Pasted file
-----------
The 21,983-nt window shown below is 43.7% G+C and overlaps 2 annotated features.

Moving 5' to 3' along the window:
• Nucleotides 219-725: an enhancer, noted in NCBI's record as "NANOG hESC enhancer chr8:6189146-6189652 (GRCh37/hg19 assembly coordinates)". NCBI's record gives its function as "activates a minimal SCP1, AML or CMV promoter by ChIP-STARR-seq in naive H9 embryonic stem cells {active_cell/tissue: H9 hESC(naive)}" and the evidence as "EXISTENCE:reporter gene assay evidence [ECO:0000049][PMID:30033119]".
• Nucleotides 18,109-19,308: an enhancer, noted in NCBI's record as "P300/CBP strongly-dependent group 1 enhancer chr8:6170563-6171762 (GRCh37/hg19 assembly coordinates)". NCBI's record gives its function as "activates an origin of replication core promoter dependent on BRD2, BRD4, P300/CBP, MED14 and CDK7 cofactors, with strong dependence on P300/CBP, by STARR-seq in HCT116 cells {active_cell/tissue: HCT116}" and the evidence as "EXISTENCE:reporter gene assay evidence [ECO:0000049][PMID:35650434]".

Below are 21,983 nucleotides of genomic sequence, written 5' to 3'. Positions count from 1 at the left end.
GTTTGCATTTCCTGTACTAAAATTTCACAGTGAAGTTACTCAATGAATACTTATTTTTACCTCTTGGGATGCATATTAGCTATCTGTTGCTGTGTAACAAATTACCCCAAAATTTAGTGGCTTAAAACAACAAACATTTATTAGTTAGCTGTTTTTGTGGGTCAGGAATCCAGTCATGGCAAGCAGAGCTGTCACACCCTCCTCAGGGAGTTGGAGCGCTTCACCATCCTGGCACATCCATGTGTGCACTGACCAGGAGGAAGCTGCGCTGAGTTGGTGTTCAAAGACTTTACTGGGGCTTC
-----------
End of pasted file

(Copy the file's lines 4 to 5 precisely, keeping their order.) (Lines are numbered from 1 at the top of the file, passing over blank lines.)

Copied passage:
• Nucleotides 18,109-19,308: an enhancer, noted in NCBI's record as "P300/CBP strongly-dependent group 1 enhancer chr8:6170563-6171762 (GRCh37/hg19 assembly coordinates)". NCBI's record gives its function as "activates an origin of replication core promoter dependent on BRD2, BRD4, P300/CBP, MED14 and CDK7 cofactors, with strong dependence on P300/CBP, by STARR-seq in HCT116 cells {active_cell/tissue: HCT116}" and the evidence as "EXISTENCE:reporter gene assay evidence [ECO:0000049][PMID:35650434]".

Below are 21,983 nucleotides of genomic sequence, written 5' to 3'. Positions count from 1 at the left end.